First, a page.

The days having to wait ages for a contract in the mail, only to find out a signature is missing on a page, are over: more and more companies are switching to digital signatures, because it provides them with significant benefits.
A huge benefit of a digital signature is that it guarantees a document is not changed in any way. According to the Public Key Infrastructure (PKI) protocol, two keys are needed to digitally sign a document: a public key and a private key. These keys are generated and bound to entities by an acknowledged certificate authority. The private key allows one party to actually sign a document, encrypt it and send it on its way, while the other party can use the public key to decrypt the document. While documents can always be changed, in this case the signing party does not need to worry: since the document is timestamped, the document cannot be changed without breaking the timestamp.
Because signatures could be forged relatively easily, people could always try to cancel a contract, stating they never signed it. With a digital signature, however, this is no longer possible: once an entity has signed a contract using his or her private key, they cannot deny doing so at a later time.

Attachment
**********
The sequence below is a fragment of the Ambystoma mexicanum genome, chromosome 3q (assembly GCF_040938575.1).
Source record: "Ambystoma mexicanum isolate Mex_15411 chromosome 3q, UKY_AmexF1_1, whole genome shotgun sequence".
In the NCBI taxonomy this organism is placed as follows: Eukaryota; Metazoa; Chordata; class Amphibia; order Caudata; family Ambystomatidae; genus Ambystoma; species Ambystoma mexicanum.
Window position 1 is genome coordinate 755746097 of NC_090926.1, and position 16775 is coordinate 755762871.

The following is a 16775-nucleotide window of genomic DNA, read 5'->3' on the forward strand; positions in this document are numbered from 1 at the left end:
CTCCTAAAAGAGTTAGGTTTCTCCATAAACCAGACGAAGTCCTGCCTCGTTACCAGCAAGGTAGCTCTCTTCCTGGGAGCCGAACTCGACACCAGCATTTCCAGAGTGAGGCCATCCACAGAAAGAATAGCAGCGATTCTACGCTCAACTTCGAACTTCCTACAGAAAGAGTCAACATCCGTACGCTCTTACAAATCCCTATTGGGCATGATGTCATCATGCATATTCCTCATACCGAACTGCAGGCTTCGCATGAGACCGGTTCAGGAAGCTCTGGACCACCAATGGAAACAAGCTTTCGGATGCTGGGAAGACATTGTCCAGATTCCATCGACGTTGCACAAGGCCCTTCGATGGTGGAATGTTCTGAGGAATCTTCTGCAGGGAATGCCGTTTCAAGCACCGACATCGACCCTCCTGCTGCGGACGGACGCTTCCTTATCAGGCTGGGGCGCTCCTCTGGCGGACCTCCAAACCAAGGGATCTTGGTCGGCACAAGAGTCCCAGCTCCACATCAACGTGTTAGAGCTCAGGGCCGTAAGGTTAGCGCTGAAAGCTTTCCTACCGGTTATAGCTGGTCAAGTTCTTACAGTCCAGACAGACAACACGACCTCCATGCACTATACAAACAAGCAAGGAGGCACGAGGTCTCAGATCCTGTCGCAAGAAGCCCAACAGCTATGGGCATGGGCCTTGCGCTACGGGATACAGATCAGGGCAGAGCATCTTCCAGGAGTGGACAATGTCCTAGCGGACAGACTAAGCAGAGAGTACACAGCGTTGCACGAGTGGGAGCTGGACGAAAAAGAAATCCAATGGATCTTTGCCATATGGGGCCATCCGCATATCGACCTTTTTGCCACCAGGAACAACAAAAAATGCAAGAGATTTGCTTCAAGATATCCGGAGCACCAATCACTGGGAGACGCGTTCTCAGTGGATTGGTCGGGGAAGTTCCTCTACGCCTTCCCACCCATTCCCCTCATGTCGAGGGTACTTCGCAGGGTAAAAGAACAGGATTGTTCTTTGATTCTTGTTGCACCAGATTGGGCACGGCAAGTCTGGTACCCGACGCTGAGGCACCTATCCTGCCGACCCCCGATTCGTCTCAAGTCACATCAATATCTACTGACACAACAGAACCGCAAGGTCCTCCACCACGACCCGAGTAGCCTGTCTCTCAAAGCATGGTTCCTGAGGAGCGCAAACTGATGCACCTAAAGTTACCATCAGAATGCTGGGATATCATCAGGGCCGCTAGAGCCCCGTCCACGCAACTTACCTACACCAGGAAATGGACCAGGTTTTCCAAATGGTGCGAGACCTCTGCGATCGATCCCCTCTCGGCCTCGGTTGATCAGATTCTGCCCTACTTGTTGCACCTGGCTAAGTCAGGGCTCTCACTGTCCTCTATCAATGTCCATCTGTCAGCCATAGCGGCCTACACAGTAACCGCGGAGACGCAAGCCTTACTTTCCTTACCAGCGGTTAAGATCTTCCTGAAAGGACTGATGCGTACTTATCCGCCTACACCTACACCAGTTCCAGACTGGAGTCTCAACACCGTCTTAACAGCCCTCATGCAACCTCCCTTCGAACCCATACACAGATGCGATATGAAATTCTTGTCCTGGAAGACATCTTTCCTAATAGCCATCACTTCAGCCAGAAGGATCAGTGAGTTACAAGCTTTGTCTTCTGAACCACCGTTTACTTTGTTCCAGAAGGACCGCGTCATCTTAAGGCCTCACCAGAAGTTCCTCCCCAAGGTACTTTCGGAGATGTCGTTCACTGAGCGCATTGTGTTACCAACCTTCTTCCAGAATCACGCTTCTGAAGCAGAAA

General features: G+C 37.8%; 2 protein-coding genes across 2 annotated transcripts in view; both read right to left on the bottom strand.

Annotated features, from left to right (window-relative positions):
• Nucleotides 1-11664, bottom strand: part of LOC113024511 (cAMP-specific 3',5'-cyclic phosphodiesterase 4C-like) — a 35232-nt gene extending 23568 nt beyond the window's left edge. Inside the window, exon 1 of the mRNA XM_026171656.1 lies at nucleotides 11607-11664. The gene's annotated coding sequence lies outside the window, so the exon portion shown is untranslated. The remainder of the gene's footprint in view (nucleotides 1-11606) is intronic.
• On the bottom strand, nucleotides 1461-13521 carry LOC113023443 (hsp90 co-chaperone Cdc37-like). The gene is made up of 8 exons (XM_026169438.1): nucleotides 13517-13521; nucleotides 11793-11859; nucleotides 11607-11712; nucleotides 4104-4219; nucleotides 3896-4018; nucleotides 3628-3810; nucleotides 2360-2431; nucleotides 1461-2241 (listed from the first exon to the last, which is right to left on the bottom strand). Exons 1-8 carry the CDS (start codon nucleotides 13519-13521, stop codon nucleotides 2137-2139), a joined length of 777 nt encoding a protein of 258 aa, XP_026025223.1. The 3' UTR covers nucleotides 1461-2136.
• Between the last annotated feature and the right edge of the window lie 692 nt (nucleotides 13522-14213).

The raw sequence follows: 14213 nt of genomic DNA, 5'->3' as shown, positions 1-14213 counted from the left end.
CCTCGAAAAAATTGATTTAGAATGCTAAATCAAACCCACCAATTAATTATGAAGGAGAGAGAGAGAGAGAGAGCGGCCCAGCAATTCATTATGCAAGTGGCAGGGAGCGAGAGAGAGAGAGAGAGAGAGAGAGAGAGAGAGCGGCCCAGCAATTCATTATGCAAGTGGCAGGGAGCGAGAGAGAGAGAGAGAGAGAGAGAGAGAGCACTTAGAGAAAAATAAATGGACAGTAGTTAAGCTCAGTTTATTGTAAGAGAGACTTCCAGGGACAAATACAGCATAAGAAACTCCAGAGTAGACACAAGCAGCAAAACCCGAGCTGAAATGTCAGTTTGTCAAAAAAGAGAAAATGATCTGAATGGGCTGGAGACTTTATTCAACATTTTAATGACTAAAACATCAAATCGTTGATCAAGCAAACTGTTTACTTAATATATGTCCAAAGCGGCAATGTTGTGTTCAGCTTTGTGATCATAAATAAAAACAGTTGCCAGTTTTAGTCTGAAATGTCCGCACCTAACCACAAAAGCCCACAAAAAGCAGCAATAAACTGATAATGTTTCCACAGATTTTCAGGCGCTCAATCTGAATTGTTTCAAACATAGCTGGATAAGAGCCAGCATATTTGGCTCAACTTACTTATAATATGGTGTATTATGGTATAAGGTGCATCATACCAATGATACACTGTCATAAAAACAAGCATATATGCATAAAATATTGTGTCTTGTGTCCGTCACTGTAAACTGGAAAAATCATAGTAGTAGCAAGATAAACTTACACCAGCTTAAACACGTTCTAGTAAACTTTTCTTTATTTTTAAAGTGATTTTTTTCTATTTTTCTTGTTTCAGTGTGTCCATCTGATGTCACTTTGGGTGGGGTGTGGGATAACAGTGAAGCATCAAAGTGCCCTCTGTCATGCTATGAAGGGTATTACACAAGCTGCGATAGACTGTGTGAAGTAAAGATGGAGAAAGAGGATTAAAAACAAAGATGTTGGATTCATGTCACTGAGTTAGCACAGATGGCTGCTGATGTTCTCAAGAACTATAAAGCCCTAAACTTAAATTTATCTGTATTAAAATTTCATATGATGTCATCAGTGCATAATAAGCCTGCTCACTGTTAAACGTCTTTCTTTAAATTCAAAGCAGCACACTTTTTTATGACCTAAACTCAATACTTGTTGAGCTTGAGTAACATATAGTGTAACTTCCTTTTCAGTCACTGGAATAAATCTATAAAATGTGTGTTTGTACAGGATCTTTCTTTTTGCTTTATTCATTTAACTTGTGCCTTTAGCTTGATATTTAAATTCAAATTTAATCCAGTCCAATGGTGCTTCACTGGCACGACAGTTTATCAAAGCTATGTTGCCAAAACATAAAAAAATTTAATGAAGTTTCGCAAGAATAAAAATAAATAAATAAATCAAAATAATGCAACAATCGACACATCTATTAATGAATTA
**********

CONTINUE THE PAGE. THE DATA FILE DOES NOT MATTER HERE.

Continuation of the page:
Efficiency is another huge benefit, because in earlier times, sending and signing documents used to take ages. And not only the physical copies, which needed to be delivered by couriers, but the scanned versions of those same documents as well. Sure, they could be scanned, sent by e-mail and printed once they had arrived, but this still took way too much valuable time. Thanks to digital signatures, it is just a matter of signing a document and sending it.
Digital signatures also save money. First of all, it is possible to save on material expenses, i.e. paper and ink. These are not the most expensive resources in the world, but still: when a company sends out multiple hundreds of contracts a week, it becomes costly pretty quickly. More importantly, however, digital signatures allow companies to save on shipping costs and on administration fees.
Another important benefit is global acceptance. In an increasingly connected world, standardization is more important than ever. While there may not be one global standard just yet, the European Telecommunications Standard Institute (ETSI) and American National Institute of Standards and Technology (NIST) have defined standardized frameworks, which more and more vendors are using.